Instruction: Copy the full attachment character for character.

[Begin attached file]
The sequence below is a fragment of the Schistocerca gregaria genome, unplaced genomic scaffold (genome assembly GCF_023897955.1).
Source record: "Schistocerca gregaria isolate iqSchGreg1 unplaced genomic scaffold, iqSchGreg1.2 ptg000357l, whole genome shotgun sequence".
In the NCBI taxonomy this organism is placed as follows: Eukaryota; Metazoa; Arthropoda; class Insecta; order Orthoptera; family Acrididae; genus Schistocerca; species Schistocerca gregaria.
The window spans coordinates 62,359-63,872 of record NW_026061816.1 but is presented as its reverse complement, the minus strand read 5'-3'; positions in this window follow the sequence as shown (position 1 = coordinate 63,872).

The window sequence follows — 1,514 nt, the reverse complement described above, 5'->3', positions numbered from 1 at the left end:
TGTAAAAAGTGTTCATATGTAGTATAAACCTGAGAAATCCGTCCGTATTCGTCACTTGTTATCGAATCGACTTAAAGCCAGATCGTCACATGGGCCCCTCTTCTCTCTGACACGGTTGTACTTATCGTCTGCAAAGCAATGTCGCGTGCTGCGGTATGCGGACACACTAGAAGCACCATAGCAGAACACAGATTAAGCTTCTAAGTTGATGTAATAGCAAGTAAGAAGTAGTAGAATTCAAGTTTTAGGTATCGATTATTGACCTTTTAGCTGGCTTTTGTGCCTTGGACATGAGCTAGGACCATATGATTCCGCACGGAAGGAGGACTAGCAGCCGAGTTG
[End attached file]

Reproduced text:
The sequence below is a fragment of the Schistocerca gregaria genome, unplaced genomic scaffold (genome assembly GCF_023897955.1).
Source record: "Schistocerca gregaria isolate iqSchGreg1 unplaced genomic scaffold, iqSchGreg1.2 ptg000357l, whole genome shotgun sequence".
In the NCBI taxonomy this organism is placed as follows: Eukaryota; Metazoa; Arthropoda; class Insecta; order Orthoptera; family Acrididae; genus Schistocerca; species Schistocerca gregaria.
The window spans coordinates 62,359-63,872 of record NW_026061816.1 but is presented as its reverse complement, the minus strand read 5'-3'; positions in this window follow the sequence as shown (position 1 = coordinate 63,872).

The window sequence follows — 1,514 nt, the reverse complement described above, 5'->3', positions numbered from 1 at the left end:
TGTAAAAAGTGTTCATATGTAGTATAAACCTGAGAAATCCGTCCGTATTCGTCACTTGTTATCGAATCGACTTAAAGCCAGATCGTCACATGGGCCCCTCTTCTCTCTGACACGGTTGTACTTATCGTCTGCAAAGCAATGTCGCGTGCTGCGGTATGCGGACACACTAGAAGCACCATAGCAGAACACAGATTAAGCTTCTAAGTTGATGTAATAGCAAGTAAGAAGTAGTAGAATTCAAGTTTTAGGTATCGATTATTGACCTTTTAGCTGGCTTTTGTGCCTTGGACATGAGCTAGGACCATATGATTCCGCACGGAAGGAGGACTAGCAGCCGAGTTG